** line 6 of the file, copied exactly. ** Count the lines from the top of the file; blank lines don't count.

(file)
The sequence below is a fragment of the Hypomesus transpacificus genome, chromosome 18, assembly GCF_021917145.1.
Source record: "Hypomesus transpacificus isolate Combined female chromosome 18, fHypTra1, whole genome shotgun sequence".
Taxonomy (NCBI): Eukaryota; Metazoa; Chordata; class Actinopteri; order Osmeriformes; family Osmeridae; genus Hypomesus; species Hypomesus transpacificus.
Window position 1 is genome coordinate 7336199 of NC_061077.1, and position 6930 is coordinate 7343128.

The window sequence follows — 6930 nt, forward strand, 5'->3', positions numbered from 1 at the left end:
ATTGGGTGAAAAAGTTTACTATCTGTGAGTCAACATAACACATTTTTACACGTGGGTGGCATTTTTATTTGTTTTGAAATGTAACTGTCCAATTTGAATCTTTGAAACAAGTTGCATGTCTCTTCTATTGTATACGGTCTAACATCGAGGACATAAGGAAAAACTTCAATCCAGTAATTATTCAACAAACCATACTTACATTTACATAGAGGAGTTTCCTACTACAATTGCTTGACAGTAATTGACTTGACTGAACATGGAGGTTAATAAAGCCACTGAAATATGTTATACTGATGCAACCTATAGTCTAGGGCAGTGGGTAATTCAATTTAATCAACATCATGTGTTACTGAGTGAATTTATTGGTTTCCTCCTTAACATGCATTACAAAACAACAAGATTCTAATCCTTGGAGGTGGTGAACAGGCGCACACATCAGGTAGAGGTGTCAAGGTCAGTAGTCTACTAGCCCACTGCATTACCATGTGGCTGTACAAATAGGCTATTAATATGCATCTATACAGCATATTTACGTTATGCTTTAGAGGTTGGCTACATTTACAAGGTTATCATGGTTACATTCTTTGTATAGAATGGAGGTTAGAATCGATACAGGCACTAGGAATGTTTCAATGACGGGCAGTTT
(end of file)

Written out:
ATTGGGTGAAAAAGTTTACTATCTGTGAGTCAACATAACACATTTTTACACGTGGGTGGCATTTTTATTTGTTTTGAAATGTAACTGTCCAATTTGAATCTTTGAAACAAGTTGCATGTCTCTTCTATTGTATACGGTCTAACATCGAGGACATAAGGAAAAACTTCAATCCAGTAATTATTCAACAAACCATACTTACATTTACATAGAGGAGTTTCCTACTACAATTGCTTGACAGTAATTGACTTGACTGAACATGGAGGTTAATAAAGCCACTGAAATATGTTATACTGATGCAACCTATAGTCTAGGGCAGTGGGTAATTCAATTTAATCAACATCATGTGTTACTGAGTGAATTTATTGGTTTCCTCCTTAACATGCATTACAAAACAACAAGATTCTAATCCTTGGAGGTGGTGAACAGGCGCACACATCAGGTAGAGGTGTCAAGGTCAGTAGTCTACTAGCCCACTGCATTACCATGTGGCTGTACAAATAGGCTATTAATATGCATCTATACAGCATATTTACGTTATGCTTTAGAGGTTGGCTACATTTACAAGGTTATCATGGTTACATTCTTTGTATAGAATGGAGGTTAGAATCGATACAGGCACTAGGAATGTTTCAATGACGGGCAGTTT